We’d all like to become more strategic thinkers—to rise above the clamor of the day-to-day, think deeply about our life and business goals, and attain the perspective and skills necessary to achieve them.
In this book, through research and the stories of real professionals, we’ve discussed a variety of strategies you can use to adopt a more strategic lens and embrace long-term thinking. You’ve learned about concepts like optimizing for interesting, thinking in waves, no asks for a year, infinite horizon networking, distance to empty, and more. But at the end of the day, what becoming a long-term thinker most requires is character.
It’s the courage to carve your own path, without the reassurance of doing exactly what everyone else in the crowd is.
It’s the willingness to look like a failure—sometimes for long periods—because it takes time for results to show.
And it’s the strength to endure and persist, even when you aren’t sure how it’s going to turn out.
There are three habits of mind worth cultivating on your journey as a long-term thinker.
Independence. At its heart, long-term thinking is about staying true to yourself and your vision. In our society, there’s so much pressure toward short-term people-pleasing: saying yes to one more commitment because you don’t want to let someone down, or taking the “great job” that everyone else admires but that leaves you feeling dead inside. When you act for the long term, it can be quite a while before that pays off—and if you’re looking outside yourself for validation, the wait can be devastating. To become fearless long-term thinkers, we need an internal compass that helps us say: “I’m willing to place my bet regardless of what others think, and I’m willing to do the work.”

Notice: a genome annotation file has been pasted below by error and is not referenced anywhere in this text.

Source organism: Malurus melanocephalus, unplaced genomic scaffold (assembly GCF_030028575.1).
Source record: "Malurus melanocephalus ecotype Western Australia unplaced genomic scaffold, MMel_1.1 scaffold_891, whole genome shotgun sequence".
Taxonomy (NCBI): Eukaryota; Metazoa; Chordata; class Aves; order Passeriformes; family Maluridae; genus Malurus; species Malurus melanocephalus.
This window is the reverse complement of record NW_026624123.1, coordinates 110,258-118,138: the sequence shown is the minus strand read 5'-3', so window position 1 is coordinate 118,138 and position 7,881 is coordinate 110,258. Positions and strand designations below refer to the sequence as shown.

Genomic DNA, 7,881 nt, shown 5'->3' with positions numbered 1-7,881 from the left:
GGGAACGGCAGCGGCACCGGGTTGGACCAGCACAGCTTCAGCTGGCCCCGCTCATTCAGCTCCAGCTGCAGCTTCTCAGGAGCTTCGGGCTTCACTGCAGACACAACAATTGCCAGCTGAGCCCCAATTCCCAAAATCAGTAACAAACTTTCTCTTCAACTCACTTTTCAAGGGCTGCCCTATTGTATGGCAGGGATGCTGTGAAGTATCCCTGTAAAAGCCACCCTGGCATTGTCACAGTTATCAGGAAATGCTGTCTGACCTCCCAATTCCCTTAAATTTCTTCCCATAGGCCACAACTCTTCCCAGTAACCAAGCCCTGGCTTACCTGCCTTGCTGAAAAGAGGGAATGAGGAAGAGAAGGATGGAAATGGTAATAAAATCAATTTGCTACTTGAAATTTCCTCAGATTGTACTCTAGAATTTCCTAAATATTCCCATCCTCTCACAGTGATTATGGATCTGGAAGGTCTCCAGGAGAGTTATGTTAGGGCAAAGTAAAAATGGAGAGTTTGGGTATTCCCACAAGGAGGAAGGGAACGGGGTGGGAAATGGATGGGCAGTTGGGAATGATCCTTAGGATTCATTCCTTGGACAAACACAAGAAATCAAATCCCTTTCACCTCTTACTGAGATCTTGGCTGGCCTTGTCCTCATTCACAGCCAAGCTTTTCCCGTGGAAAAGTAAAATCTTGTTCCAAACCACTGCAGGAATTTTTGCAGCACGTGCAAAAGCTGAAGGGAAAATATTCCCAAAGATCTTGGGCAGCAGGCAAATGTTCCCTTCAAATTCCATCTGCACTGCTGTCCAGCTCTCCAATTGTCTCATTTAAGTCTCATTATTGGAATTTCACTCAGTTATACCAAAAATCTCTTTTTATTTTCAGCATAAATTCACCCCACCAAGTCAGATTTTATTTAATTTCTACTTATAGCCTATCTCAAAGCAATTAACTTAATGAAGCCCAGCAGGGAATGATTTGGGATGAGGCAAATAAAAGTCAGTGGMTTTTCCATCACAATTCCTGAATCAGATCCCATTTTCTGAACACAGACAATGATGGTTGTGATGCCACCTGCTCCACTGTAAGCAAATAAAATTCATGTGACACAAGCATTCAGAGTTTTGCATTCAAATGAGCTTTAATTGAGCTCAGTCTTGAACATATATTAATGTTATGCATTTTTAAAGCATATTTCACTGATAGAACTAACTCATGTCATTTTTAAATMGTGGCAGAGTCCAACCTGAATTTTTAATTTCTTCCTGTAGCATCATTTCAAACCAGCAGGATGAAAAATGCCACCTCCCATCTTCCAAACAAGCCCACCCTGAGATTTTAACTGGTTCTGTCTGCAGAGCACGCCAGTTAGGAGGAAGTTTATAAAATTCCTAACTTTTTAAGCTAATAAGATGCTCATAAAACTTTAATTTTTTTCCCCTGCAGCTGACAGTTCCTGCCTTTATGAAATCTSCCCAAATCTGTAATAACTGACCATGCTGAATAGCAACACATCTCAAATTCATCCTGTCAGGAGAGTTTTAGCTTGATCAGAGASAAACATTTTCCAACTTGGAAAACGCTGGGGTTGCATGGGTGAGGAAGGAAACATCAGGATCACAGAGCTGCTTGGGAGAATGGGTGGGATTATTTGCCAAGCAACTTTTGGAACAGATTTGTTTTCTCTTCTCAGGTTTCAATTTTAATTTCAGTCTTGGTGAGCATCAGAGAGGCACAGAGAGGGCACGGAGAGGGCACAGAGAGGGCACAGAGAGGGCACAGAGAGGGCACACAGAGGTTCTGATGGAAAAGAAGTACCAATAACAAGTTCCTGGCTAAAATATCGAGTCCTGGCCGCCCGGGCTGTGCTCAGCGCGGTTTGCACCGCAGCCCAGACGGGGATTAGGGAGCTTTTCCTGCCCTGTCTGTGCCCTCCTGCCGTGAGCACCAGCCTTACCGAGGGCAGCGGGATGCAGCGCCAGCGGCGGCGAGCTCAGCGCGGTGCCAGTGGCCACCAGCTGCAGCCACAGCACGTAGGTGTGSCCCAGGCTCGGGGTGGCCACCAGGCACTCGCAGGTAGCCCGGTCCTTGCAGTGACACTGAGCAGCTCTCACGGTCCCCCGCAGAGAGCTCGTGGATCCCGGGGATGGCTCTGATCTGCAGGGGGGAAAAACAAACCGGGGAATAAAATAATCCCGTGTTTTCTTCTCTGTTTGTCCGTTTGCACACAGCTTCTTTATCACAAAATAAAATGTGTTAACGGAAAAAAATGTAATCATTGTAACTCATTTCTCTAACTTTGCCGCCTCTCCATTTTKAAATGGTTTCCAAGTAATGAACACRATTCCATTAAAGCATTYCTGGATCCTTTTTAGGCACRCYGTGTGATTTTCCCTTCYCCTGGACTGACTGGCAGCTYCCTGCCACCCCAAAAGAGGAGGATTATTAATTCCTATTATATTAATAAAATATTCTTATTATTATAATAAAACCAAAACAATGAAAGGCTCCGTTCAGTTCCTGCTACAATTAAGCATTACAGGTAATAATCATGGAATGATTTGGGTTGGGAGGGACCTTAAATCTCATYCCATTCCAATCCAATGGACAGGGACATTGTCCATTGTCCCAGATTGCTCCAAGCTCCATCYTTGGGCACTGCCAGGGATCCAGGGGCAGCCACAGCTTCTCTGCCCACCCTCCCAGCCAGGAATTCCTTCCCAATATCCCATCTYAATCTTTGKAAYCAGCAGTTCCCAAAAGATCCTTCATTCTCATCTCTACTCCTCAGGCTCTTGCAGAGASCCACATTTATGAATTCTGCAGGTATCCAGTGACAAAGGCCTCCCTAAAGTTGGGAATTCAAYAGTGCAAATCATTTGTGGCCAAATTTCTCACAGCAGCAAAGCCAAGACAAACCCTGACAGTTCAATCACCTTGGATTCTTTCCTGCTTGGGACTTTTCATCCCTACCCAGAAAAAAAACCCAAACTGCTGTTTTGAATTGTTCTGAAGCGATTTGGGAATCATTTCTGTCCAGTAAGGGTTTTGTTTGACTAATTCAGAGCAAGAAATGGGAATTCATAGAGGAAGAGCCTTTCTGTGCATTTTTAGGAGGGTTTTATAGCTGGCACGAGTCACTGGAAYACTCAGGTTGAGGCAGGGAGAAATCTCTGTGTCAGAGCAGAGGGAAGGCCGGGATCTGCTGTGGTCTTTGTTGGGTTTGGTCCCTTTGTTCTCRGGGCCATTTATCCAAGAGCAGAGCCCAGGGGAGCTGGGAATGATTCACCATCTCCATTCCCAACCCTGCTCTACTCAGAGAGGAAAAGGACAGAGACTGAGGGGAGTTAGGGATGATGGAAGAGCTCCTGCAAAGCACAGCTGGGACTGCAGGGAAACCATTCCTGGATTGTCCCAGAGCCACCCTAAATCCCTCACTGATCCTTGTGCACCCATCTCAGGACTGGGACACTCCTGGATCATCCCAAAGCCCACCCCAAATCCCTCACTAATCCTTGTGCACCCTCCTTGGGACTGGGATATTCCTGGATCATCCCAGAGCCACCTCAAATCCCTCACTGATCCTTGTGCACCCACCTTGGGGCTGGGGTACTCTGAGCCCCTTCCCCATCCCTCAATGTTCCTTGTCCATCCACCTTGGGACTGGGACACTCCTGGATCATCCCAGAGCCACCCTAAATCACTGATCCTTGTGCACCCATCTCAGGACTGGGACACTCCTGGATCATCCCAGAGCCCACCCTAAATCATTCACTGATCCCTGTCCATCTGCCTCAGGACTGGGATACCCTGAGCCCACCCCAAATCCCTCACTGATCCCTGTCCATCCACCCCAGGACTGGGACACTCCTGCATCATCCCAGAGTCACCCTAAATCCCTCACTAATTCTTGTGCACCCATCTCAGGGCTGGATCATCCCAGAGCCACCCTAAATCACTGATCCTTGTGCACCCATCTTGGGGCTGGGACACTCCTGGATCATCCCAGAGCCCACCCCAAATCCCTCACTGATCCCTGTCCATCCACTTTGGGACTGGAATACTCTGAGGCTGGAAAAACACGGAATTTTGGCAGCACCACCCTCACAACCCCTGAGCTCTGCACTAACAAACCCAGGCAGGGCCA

Curiosity. Some people are content to live their lives according to the road map that others have laid out for them, never questioning or pondering alternatives. But for many of us, a lifetime of coloring inside the lines can feel hollow, especially if our interests don’t align with what society valorizes. We may not know the exact right path for ourselves (who does, at first?), but one quality that can lead us to it is curiosity. By noticing how we choose to spend our free time and understanding whom and what we find fascinating, we can pick up clues about what lights us up—and where, eventually, we can begin to make our contribution.
Resilience. Doing something new, something unique, is by definition experimental. You have no idea if it’ll work or not—and oftentimes, it won’t. Too many of us experience rejection or failure and immediately recoil, assuming that the editor who turned us down was the definitive arbiter of taste, or that the university that rejected us obviously knew what it was doing. But that’s simply not true. Chance, luck, and individual preference play a massive role in how situations play out.
If one hundred people reject your work, that’s a pretty clear message. But one or two or ten? You haven’t even gotten started.
Becoming a long-term thinker requires a substratum of resilience, because it’s rare that anything works out the first time or in the way you envisioned it. You need to have a plan B (or C, D, E, or F) in your back pocket, as well as the resilience to say: “Well, that didn’t work, so let’s try something else.” Your number of at bats is the crucial variable in your success.
We all have the capability to hone our skills, develop new techniques, and become better long-term thinkers. It’s my hope that this book has provided you with strategies you can use to start the journey—and even more important, to persevere so that you arrive at the exact destination you want.